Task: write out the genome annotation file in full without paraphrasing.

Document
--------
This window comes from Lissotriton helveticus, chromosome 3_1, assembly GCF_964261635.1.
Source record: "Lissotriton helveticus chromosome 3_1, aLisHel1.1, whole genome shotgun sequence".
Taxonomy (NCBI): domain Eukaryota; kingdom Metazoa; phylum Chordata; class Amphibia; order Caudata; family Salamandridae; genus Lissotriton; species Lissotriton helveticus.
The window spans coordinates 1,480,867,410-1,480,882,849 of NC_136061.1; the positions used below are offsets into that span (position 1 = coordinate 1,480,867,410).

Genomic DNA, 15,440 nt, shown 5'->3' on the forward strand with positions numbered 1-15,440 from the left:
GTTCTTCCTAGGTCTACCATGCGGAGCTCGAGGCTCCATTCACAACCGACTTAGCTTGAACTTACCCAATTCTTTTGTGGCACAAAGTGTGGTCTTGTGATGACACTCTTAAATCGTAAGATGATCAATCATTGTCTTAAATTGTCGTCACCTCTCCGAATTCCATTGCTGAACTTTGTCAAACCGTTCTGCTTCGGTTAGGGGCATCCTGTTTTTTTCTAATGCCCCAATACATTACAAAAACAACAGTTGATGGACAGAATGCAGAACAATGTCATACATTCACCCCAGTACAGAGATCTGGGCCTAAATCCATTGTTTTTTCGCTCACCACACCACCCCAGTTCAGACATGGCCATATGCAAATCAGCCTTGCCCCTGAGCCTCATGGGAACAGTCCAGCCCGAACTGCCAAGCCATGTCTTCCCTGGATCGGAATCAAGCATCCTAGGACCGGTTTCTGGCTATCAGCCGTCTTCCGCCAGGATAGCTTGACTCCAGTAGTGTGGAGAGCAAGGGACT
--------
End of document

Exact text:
This window comes from Lissotriton helveticus, chromosome 3_1, assembly GCF_964261635.1.
Source record: "Lissotriton helveticus chromosome 3_1, aLisHel1.1, whole genome shotgun sequence".
Taxonomy (NCBI): domain Eukaryota; kingdom Metazoa; phylum Chordata; class Amphibia; order Caudata; family Salamandridae; genus Lissotriton; species Lissotriton helveticus.
The window spans coordinates 1,480,867,410-1,480,882,849 of NC_136061.1; the positions used below are offsets into that span (position 1 = coordinate 1,480,867,410).

Genomic DNA, 15,440 nt, shown 5'->3' on the forward strand with positions numbered 1-15,440 from the left:
GTTCTTCCTAGGTCTACCATGCGGAGCTCGAGGCTCCATTCACAACCGACTTAGCTTGAACTTACCCAATTCTTTTGTGGCACAAAGTGTGGTCTTGTGATGACACTCTTAAATCGTAAGATGATCAATCATTGTCTTAAATTGTCGTCACCTCTCCGAATTCCATTGCTGAACTTTGTCAAACCGTTCTGCTTCGGTTAGGGGCATCCTGTTTTTTTCTAATGCCCCAATACATTACAAAAACAACAGTTGATGGACAGAATGCAGAACAATGTCATACATTCACCCCAGTACAGAGATCTGGGCCTAAATCCATTGTTTTTTCGCTCACCACACCACCCCAGTTCAGACATGGCCATATGCAAATCAGCCTTGCCCCTGAGCCTCATGGGAACAGTCCAGCCCGAACTGCCAAGCCATGTCTTCCCTGGATCGGAATCAAGCATCCTAGGACCGGTTTCTGGCTATCAGCCGTCTTCCGCCAGGATAGCTTGACTCCAGTAGTGTGGAGAGCAAGGGACT